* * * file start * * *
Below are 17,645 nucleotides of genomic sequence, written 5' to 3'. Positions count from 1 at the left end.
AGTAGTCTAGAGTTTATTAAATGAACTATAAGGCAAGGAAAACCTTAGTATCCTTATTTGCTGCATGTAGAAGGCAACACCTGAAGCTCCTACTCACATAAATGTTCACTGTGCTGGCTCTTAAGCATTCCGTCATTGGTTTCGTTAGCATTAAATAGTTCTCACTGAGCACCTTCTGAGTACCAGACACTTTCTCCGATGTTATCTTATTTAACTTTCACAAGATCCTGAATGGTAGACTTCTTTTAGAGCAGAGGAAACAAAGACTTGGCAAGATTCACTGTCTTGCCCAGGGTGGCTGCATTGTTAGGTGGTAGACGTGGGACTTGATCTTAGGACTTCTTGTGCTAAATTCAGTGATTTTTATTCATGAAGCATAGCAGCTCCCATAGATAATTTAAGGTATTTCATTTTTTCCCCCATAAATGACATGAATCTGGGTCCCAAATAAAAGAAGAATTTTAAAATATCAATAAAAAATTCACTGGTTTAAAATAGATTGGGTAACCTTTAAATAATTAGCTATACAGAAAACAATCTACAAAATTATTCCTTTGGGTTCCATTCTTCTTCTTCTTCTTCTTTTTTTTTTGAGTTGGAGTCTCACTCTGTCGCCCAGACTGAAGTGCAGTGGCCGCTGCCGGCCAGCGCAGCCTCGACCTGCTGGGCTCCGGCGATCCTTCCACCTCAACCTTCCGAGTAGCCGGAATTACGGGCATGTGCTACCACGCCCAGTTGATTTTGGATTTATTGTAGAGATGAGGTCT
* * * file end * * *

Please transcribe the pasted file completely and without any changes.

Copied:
Below are 17,645 nucleotides of genomic sequence, written 5' to 3'. Positions count from 1 at the left end.
AGTAGTCTAGAGTTTATTAAATGAACTATAAGGCAAGGAAAACCTTAGTATCCTTATTTGCTGCATGTAGAAGGCAACACCTGAAGCTCCTACTCACATAAATGTTCACTGTGCTGGCTCTTAAGCATTCCGTCATTGGTTTCGTTAGCATTAAATAGTTCTCACTGAGCACCTTCTGAGTACCAGACACTTTCTCCGATGTTATCTTATTTAACTTTCACAAGATCCTGAATGGTAGACTTCTTTTAGAGCAGAGGAAACAAAGACTTGGCAAGATTCACTGTCTTGCCCAGGGTGGCTGCATTGTTAGGTGGTAGACGTGGGACTTGATCTTAGGACTTCTTGTGCTAAATTCAGTGATTTTTATTCATGAAGCATAGCAGCTCCCATAGATAATTTAAGGTATTTCATTTTTTCCCCCATAAATGACATGAATCTGGGTCCCAAATAAAAGAAGAATTTTAAAATATCAATAAAAAATTCACTGGTTTAAAATAGATTGGGTAACCTTTAAATAATTAGCTATACAGAAAACAATCTACAAAATTATTCCTTTGGGTTCCATTCTTCTTCTTCTTCTTCTTTTTTTTTTGAGTTGGAGTCTCACTCTGTCGCCCAGACTGAAGTGCAGTGGCCGCTGCCGGCCAGCGCAGCCTCGACCTGCTGGGCTCCGGCGATCCTTCCACCTCAACCTTCCGAGTAGCCGGAATTACGGGCATGTGCTACCACGCCCAGTTGATTTTGGATTTATTGTAGAGATGAGGTCT